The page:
First Congress of (Marxist) Russian Social Democratic Labor (Workers’) Party (RSDLP) in Minsk; almost all delegates are arrested. Foundation of Moscow Art Theatre (led by Konstantin Stanislavsky).

1900

Boxer Rebellion in China

1900–1914

Silver Age of Russian art and literature (Blok, Esenin, Akhmatova, Mayakovsky, Mandelshtam, Pasternak, Bely, Bunin, Diaghilev, Skriabin, Nijinskii, Chaliapin, Rachmaninov, Stravinsky, Prokofiev, Chagall, Kandinsky, Malevich, and Stanislavsky)

1901

Formation of Socialist Revolutionary Party (SR): “Peasant Socialists” following the model of narodniki of 1870s

1902

Lenin publishes What Is to be Done? Beginning of liberal movement in Russia, leading to Kadet (constitutional democratic) party by 1905.

1903

Second Congress of RSDLP leads to split of Marxists into Bolsheviks (following Lenin) and Mensheviks.

1904–1905

Russo-Japanese War

1905

Bloody Sunday; formation of first sovety (soviets or workers’ councils); October Manifesto; arrest of Petersburg socialists

1906

Basic Laws promulgated; introduction of Duma (parliament); abolition of compensation payments and encouragement of peasants to set up individual farms

1906–1911

Pyotr Stolypin, prime minister

1907

Anglo-Russian Treaty (whereby British, French, and Russians have become allies)

1908

Bosnian Crisis

1909

Vekhi published (articles by Nikolai Berdyayev, Pyotr Struve, et al., critical of the revolutionary movement and the intelligentsia)

1910

Premiere of Stravinsky’s Firebird

1912

Bloody suppression of strikes in gold mines near Lena River.

1912–1913

Balkan Wars

1913

Premiere of Stravinsky’s Sacre du printemps (Rites of Spring) in Paris, staged by Diaghilev’s Ballets Russes; riots break out in the audience

1914–1918

Russia participates in the First World War

1916

Brusilov Offensive

1917

February: Tsar deposed

 

April: Lenin returns to Russia from Switzerland; proclaims April Theses; main points are “All Power to the Soviets!” and immediate unilateral armistice.

 

June: Failed offensive against Central Powers. Lenin: “Soldiers voted with their feet”; massive desertion.

 

August: Kornilov “putsch” fails

 

October: Bolshevik coup staged in St. Petersburg; its program is for land to the peasants, peace, self-determination for non-Russians, and workers’ control over factories.

 

October–December: Most Russian soviets declare themselves for the Bolsheviks. Ukraine, meanwhile, separates.

 

November: Elections for Constituent Assembly, which is fated to meet for only one day in January 1918; more than half of deputies elected by universal adult franchise are SR; Bolsheviks get 25 percent of votes and seats.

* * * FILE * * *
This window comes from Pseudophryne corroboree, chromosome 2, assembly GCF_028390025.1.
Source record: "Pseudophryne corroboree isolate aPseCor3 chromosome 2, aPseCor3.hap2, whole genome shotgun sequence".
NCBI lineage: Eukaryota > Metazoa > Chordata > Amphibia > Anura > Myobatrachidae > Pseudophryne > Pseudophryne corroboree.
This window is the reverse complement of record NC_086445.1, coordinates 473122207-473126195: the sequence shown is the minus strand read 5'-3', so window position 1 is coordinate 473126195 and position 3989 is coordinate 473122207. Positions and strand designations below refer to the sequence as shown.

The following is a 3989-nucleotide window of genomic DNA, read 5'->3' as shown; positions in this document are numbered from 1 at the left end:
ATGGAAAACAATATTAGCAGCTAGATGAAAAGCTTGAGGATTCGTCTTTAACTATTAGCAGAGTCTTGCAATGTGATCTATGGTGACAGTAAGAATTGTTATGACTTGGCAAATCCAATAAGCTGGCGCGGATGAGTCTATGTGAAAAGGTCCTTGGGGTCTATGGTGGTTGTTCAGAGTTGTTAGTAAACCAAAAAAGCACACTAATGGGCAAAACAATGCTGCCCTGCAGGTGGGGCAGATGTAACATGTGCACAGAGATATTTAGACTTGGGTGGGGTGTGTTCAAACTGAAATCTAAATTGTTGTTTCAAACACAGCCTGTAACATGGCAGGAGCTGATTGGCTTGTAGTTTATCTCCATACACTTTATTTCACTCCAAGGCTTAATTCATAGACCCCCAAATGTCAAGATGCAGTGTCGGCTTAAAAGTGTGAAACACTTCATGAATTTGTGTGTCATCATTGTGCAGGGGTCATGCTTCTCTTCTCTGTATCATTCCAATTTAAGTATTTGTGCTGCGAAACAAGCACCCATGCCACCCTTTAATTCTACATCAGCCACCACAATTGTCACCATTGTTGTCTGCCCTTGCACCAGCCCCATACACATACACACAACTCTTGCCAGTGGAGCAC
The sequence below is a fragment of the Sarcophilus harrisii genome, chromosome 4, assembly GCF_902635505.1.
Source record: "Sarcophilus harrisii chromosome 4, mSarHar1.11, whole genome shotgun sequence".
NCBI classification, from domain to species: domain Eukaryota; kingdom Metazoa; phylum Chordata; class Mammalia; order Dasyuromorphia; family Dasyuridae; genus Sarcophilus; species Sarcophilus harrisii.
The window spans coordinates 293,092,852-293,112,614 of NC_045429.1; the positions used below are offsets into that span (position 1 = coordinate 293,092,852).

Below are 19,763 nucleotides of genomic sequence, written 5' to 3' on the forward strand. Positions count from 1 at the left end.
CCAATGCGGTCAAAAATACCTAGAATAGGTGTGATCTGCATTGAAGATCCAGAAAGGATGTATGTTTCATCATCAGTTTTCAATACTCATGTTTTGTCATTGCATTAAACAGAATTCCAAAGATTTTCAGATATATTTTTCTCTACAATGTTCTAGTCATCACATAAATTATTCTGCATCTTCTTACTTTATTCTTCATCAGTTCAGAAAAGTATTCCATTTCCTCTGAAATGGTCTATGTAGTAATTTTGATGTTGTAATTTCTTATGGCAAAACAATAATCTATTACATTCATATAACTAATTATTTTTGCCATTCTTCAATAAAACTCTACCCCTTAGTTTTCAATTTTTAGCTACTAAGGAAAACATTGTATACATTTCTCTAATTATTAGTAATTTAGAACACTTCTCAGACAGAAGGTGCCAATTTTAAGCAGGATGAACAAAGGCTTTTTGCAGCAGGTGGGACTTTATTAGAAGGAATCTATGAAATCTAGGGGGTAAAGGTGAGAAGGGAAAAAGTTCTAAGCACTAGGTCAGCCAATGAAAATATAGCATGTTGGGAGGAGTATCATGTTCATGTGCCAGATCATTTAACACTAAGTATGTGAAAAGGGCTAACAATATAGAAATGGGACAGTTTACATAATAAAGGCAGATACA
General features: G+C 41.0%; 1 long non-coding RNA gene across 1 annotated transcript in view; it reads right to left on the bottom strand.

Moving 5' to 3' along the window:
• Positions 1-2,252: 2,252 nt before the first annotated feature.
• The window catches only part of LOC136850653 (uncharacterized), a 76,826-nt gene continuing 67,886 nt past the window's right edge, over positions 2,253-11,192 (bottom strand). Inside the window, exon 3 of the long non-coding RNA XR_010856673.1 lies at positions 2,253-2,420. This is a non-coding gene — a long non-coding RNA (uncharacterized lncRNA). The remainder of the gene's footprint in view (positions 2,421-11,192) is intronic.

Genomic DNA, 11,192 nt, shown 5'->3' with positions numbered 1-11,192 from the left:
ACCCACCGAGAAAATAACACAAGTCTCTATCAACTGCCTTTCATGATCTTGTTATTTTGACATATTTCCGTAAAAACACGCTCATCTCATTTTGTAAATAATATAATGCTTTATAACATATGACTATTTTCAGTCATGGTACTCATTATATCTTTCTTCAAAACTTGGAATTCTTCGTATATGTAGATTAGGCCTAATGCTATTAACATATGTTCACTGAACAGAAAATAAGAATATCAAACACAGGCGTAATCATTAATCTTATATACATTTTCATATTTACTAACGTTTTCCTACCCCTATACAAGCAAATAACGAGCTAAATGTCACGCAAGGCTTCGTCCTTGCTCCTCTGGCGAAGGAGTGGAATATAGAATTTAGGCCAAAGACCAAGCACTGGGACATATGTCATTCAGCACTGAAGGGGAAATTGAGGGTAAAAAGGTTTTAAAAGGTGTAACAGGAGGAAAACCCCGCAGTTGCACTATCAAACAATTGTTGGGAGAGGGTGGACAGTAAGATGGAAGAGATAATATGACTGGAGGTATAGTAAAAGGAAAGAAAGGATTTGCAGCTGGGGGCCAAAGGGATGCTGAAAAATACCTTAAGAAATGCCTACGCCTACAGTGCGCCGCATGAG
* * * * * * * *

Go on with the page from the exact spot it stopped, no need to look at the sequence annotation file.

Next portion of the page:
November–February 1918

Negotiations at Brest-Litovsk for a peace with Central Powers.

 

December: Formation of Extraordinary Commission for Combat of Counterrevolution, Speculation, and Sabotage (Cheka), under Feliks E. Dzerzhinskii

1918

February: Unwilling at first to submit to onerous terms imposed by Central Powers, the Council of People’s Commissars (PC or Sovnarkom) withdraws from negotiations at Brest-Litovsk. But the Central Powers meet no resistance advancing farther into Russian territory. Capital moved to Moscow.

 

March: Peace of Brest-Litovsk; crucial vote to ratify peace treaty in Central Committee of Bolshevik Party: 7 for, 4 against, and 4 abstain. Lenin’s point (to preserve the Communist triumph at the cost of huge slices of territory) prevails. Left SR leaves government out of protest to peace treaty. Ukraine and Finland officially independent; Baltic and Poland in German hands; concessions to Turkey in Caucasus region.

 

June: Assassination of German ambassador Mirbach; Left SR and Bolsheviks fight each other in Moscow. This is usually seen as beginning of Civil War, although already Cossacks in south (Don), led by generals Pyotr Krasnov and Lavr Kornilov, are in revolt against Bolsheviks.

 

June–1920 Spring: Various anti-Bolshevik movements emerge across Russia. At first, a moderate SR-led government leads them, but gradually former tsarist generals lead the anti-“Red” forces in the Civil War. Red Army ultimately manages to defeat the various White armies in the Baltic (commanded by Iudenich), Siberia (Kol'chak), and on the southern front (Denikin and Vrangel). Massive bloodshed, famine, and epidemics; millions perish.

1919

Formation of Central Committee’s Politburo (PB), Orgburo, and Secretariat. Foundation of Comintern.

1920–1921

Polish-Russian war. Polish attempt to annex Ukraine fails, even though a large slice of Belarus and Ukraine became part of Poland by Treaty of Riga in 1921. Red offensive in Caucasus leads to Communist control over Azerbaijan, Armenia, and Georgia. But Baltic countries, Poland, and Finland preserve independence, while Bessarabia (Moldavia) is annexed by Romania.

1920–1924

Communists establish their rule in Turkestan.

1921